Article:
The Obama campaign has pushed voters to take advantage of in-person early voting, an option added after the state’s disastrous election in 2004, when hours-long lines at many precincts proved a national embarrassment. Yet for all the campaign’s efforts, many voters Thursday said they had come on their own.
“I heard about it at the bus stop, people were talking about it,” said Carsteige Ranford, 28, of Cincinnati, an Obama voter. “I figured if I waited until the election I might not have the chance,” he said.
A similar scene played out in Dayton, where a stream of early voters, about two-thirds of them African-American, flowed into the Montgomery County Administration Building from 8 a.m. to 7 p.m. Thursday, peaking at 350 an hour in late afternoon. They came with canes, with spouses, and with children.
The Obama campaign’s emphasis on early voting played a major role in its 2008 victory. Since Oct. 2, more than 812,000 residents have voted in Ohio, or about 14 percent of the 5.8 million votes recorded in 2008. A Time magazine poll released Wednesday showed Obama leading 60 percent to 30 percent among Ohio voters who already had cast ballots. However, the president and Romney were tied at 45 percent among people who said they intend to vote but had not yet done so.
Both campaigns are relying on surrogates in Ohio to deliver their message among union members and evangelical voters.
In 2008, 58 percent of union voters in Ohio voted for Obama, according to exit polls. But this year, the Obama campaign is hoping that the auto industry bailout, which benefited union members in Ohio, will lead to greater support.
Unions are being aided in canvassing by Working America, a national group with 3 million members, including 1 million in Ohio, who do not belong to organized labor but would like its benefits.
White evangelicals also have the potential to play a key role for Romney in Ohio, where they made up about 30 percent of the electorate in 2008 and broke 72 percent to 28 percent for John McCain. Throughout the state, Ralph Reed’s Faith and Freedom Coalition is contacting Christian conservatives.
In New Hampshire, meanwhile, so much rides on turnout that the two campaigns are relying heavily on their computer databases to identify every potential vote.
The databases are part of what is known as “microtargeting,” a collection of information from public records and consumer lists that is entered into spreadsheets.
The information is cross-tabulated with voter registration records to try to determine who is likely to vote, and whom they are likely to support.
Betty HoSang, who canvassed for Obama in Bedford, is deeply committed to her candidate, an intensity reinforced when Romney’s secretly recorded comment that 47 percent of Americans view themselves as “victims” was released. HoSang and her colleague, Dianne Bzik, approach voters as Bedford neighbors, and they often know the homeowner or have children who go to the same school.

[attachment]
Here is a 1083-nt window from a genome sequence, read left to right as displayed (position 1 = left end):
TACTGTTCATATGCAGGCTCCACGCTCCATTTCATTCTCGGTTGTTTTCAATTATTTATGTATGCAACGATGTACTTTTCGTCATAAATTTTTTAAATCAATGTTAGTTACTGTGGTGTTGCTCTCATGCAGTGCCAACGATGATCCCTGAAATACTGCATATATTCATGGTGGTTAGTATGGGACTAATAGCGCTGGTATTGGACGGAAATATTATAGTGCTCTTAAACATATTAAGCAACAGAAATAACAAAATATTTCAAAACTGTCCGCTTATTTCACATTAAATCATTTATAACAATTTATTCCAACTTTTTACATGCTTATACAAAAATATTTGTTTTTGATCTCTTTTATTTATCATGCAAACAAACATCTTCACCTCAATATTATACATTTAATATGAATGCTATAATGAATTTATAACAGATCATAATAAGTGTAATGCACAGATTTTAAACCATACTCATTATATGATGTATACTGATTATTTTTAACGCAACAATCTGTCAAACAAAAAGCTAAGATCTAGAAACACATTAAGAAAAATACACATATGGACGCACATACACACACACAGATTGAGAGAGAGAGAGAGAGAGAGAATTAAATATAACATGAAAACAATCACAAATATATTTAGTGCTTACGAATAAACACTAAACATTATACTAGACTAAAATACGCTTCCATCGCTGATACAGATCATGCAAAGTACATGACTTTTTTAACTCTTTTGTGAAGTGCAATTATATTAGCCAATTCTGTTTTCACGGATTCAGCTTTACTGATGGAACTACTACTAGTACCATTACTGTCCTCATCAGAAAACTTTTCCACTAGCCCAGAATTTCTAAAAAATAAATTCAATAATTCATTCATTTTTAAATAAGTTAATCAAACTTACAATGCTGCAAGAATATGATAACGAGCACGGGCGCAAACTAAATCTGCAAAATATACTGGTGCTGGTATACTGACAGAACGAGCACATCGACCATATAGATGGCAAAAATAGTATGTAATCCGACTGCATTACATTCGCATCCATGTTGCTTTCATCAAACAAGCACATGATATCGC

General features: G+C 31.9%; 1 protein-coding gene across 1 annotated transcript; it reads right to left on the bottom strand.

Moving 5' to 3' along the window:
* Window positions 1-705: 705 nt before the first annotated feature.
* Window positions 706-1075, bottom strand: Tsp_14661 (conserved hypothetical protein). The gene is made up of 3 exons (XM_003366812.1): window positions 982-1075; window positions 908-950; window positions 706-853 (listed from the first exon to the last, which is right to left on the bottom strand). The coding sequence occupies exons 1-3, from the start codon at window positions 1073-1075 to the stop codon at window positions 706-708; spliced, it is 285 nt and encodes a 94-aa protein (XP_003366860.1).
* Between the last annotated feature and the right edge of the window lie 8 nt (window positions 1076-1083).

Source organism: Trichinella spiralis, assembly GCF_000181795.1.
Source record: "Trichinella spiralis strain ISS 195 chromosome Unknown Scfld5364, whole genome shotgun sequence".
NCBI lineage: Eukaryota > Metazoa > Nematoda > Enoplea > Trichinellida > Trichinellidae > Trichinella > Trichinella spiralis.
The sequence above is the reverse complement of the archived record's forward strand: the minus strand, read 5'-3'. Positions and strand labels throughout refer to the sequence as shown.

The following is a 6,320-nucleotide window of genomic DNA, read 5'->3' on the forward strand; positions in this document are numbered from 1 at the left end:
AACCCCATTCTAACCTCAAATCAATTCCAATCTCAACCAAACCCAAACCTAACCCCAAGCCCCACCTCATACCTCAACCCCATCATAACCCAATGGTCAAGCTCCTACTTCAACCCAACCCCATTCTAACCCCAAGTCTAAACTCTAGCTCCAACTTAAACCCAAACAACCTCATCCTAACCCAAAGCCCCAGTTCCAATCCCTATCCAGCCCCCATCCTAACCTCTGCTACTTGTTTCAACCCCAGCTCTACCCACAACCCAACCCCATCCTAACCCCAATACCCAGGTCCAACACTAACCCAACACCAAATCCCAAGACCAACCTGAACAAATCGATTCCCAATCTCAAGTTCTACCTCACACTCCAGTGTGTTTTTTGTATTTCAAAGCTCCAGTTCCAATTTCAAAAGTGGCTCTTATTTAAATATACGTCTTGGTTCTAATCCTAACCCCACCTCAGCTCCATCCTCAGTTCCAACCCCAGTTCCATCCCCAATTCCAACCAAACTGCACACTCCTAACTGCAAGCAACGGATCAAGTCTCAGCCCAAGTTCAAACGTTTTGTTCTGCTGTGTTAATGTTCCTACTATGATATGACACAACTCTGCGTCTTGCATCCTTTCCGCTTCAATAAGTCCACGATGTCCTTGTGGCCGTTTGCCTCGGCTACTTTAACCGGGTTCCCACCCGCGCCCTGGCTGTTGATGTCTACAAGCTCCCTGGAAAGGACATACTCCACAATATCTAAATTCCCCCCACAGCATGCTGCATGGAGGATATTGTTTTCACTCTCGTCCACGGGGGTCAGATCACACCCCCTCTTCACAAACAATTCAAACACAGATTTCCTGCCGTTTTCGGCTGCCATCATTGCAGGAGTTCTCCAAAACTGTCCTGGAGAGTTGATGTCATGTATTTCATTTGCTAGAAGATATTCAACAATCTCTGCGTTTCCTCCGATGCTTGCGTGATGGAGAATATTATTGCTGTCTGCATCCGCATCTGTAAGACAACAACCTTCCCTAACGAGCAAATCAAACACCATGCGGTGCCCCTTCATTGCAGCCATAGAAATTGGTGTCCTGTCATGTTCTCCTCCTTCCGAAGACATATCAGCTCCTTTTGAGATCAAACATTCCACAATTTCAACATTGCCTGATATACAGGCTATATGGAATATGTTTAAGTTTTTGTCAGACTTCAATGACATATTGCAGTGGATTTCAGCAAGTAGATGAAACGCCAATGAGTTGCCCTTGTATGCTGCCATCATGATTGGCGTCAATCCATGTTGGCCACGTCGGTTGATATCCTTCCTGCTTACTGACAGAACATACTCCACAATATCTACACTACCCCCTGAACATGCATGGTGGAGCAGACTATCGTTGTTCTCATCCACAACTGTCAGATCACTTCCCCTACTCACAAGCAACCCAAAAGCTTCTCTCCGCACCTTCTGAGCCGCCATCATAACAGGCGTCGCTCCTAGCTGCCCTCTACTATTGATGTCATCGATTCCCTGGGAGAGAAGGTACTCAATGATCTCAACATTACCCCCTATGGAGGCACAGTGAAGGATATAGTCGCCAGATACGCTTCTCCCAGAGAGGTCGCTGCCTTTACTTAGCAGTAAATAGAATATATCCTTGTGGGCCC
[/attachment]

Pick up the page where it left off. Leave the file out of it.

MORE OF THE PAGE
Indeed, Jeremy Bird, the Obama campaign’s national field director, said that the key difference between the two campaigns is that Obama has a database from four years ago filled with information supplied by voters. While microtargeting is important, he said, its value can be exaggerated.
“This is not a turnkey operation to put a phone bank in Manchester,” he said. “This is people ‘owning’ six precincts or two precincts, empowering them to own the neighborhood. They have been talking to these voters for years, and the information they know about these voters is the most powerful piece of information we have. That is the biggest difference between the Obama and Romney campaign” in the ground game.
Republicans acknowledged after 2008 that they had to improve their ground game, and said the efforts have paid off.
“Republicans over the last couple of presidential cycles were maybe slow to grasp the early vote process out there, but starting in 2008 they started to understand that this was the wave of the future,” said Rick Wiley, the Republican National Committee’s political director, who works on field organizing with the Romney campaign.
The basic act of door-knocking hasn’t changed for years, he said, but thanks to microtargeting “the thing that’s changed is obviously our ability to slice and dice universes [of voters] and switch, on the fly, what we’re doing out there.”
Indeed, Tom Rath, a senior Romney adviser, said the use of microtargeting innately appeals to the data-driven Romney. “If you are an organizational type like Mitt Romney, the idea that there is a process that can be measured and calibrated and tracked is very soothing,” Rath said.
The campaign, for example, hopes that support among hunters could be crucial. So, Romney campaign officials drove to Riley’s Gun Shop in Hooksett. The store’s owner, Ralph Demicco, hosted a press conference at which Romney supporters said their candidate is a stronger supporter of gun ownership than Obama.
The campaign put together a list of 350 people who are identified as Romney supporters primarily interested in the gun issue; those people, in turn, are expected to contact other people with similar interests.
A few hours later, a volunteer for the Romney campaign headed out for another round of door-knocking in Manchester.
Richard Christie, a retired federal employee, knocked on Michael Cote’s door. Cote, who said this was the first time someone from either campaign had talked to him, listened politely and revealed he is just the kind of voter who could decide the election.
A Teamster and UPS driver, Cote said he has been inundated with union literature urging him to vote for Obama. The Teamsters have their own microtargeting effort; the union president, Jimmy Hoffa Jr., who supports Obama, can be heard in a message on Cote’s answering machine.
Cote is sympathetic to concerns that union interests could be undermined by a Romney presidency but he is undecided because of the tough economy.
“The only thing that is preventing me from voting for Romney is the fact that I’m a Teamster,” he said. “I like Mitt Romney more than I like Obama but I’m still kind of torn.’’
Christie tried to close the sale, but Cote said he won’t decide until a day or two before Election Day, one of the last of the undecided. “I’ll be voting, trust me,” Cote said. “That’s a sacred right.”